McDonald’s is secretly collecting ‘strategic intelligence’ on workers advocating for a $15 minimum wage, a bombshell new report in Motherboard claims.
The expose, which was published Wednesday, cites several sources who claim the company has a ‘team of intelligence analysts in Chicago and London keeping an eye on the activities of Fight For $15 labor organizers across the world’ with the aim of identifying ‘which McDonald’s workers are active in the movement’.
The Fight For $15 campaign started back 2012, when a group of fast food workers in New York took strike action demanding to be paid $15 per hour.
The movement quickly spread to several other states, resulting in widespread walk-outs among McDonald’s workers and others employed in the service industry.
Fight For $15 soon become a powerful political force, and several states have now adopted that amount as a minimum hourly wage.
However, the federal minimum wage still stands at $7.25 per hour and McDonald’s has publicly expressed its opposition to paying a $15 per hour to all of its employees across the US.
According to documents obtained by Motherboard, one of the goals of the intelligence team is to figure out ‘how and where Fight For $15 will attack the [McDonald’s] brand’.
McDonald’s is secretly collecting ‘strategic intelligence’ on workers advocating for a $15 minimum wage, a bombshell new report in Motherboard claims. Pictured: Demonstrators participate in a protest outside of McDonald’s corporate headquarters in Chicago in January
The Fight For $15 campaign started back 2012, when a group of fast food workers in New York walked took strike action demanding to be paid $15 per hour. It is now a large nationwide movement. Pictured: striking McDonald’s workers demanding a $15 minimum wage demonstrate in Las Vegas in June 2019
In order to do this, the intelligence agents have allegedly trawled through social media accounts examining profiles of McDonald’s workers who may be involved in the movement.
The analysts have also purportedly used a ‘social media monitoring tool to collect and scrape data’.
Two people formerly employed in McDonald’s corporate offices told Motherboard that the analysts have ‘attempted to use the tool to reconstruct the friends lists and networks of workers involved in the labor movement [by] using fake Facebook personas’.
‘The entire thing was messed up,’ one of the sources told Motherboard.
‘A company should be working with employees and the people that drive the business, not building an intelligence program directed at reporting on those same people.’
A demonstrator is pictured participating in a protest outside of McDonald’s corporate headquarters in Chicago in January. McDonald’s has publicly expressed its opposition to paying a $15 per hour to all of its employees across the US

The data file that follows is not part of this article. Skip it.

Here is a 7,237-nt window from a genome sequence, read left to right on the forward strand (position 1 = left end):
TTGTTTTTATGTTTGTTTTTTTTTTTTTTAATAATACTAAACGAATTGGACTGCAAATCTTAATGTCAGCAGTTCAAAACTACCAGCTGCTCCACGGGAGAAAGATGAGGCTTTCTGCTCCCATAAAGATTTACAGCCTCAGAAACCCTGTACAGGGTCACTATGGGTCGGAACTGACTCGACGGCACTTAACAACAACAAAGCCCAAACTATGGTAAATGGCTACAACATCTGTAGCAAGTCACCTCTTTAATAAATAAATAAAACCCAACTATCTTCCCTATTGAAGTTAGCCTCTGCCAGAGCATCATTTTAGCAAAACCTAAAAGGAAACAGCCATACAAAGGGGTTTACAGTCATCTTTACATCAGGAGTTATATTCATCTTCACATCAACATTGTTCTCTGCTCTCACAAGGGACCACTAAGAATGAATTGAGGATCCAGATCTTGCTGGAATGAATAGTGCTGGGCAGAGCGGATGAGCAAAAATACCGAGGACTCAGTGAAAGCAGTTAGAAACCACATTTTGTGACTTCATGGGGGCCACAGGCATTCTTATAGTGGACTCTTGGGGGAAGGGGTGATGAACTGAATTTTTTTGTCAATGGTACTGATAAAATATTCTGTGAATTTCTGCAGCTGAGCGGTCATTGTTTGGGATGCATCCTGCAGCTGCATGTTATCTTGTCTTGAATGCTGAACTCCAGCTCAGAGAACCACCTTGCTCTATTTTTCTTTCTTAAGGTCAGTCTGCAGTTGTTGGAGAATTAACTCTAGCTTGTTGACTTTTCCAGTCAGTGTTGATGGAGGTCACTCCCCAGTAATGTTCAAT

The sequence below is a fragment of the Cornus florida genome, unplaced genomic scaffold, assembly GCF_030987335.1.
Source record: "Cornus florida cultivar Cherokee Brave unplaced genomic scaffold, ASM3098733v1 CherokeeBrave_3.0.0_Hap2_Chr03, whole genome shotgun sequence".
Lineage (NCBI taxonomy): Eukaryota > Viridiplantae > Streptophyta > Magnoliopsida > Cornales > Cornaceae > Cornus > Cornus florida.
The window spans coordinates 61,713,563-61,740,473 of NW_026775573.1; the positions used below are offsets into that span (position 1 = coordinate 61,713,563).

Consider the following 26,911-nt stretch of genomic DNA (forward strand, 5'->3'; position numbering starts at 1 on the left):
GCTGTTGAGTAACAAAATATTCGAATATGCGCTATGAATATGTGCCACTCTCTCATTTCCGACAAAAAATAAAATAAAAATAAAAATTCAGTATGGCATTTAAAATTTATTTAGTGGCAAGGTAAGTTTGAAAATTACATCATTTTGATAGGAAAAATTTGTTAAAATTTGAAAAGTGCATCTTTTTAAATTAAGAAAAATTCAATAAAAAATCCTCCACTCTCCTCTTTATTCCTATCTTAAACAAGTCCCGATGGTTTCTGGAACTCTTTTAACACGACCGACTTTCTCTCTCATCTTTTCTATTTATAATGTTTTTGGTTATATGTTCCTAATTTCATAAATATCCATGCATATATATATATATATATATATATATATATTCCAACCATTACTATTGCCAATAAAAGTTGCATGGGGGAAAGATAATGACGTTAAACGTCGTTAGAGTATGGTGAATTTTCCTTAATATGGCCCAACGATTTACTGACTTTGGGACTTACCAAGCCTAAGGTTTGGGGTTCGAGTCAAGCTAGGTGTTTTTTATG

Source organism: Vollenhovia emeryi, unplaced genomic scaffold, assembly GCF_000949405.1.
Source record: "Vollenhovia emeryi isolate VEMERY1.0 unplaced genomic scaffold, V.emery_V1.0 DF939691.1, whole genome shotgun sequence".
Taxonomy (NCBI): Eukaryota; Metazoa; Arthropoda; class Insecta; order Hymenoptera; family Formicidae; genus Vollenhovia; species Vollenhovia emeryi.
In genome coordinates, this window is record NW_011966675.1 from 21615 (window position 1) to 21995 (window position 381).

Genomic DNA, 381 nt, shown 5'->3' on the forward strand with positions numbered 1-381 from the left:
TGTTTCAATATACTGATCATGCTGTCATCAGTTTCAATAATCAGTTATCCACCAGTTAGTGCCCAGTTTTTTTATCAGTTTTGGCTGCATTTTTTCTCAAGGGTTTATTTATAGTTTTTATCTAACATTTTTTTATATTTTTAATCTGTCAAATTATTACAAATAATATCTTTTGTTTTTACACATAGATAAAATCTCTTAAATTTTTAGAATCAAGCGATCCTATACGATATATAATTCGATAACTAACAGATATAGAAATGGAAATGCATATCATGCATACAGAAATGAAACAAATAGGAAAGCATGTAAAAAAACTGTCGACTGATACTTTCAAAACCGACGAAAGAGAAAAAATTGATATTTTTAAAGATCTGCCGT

According to Motherboard, ‘the intelligence team’s surveillance efforts also included keeping an eye on the public social media accounts of prominent labor movement leaders’.
McDonald’s spokesperson Jesse Lewin has denied the accusation.
In a statement, he told Motherboard that the fast food giant ‘has never used fake social media accounts to actively gather information, including labor activity’.
However, Lewin admitted that the company does have an intelligence division devoted to identifying any threats to the safety of the company’s restaurants, patrons and workers.
‘For example, we have a responsibility to monitor for labor protest activity that may have the intended purpose to disrupt restaurant operations that could put crew and customer safety at risk,’ Lewin stated.
‘This is not unusual for a large multinational corporation like ours.’
Moreover, he insisted ‘none of the business intelligence work is related to labor relations.’
Meanwhile, activists say they are disappointed by McDonald’s failure to support a wage hike, particularly as the company publicly professes to being for social justice.
‘I think what’s frustrating is that McDonald’s—to put it very simply—is not putting their money where their mouth is,’ one former employee told Motherboard.
‘They might say ‘We support black lives’ or change their logo. But what is it doing structurally to help black lives, and to show that they matter, not through PR, but through supporting workers?’
A McDonald’s spokesperson stated that the company does have an intelligence division devoted to identifying any threats to the safety of the company’s restaurants, patrons and workers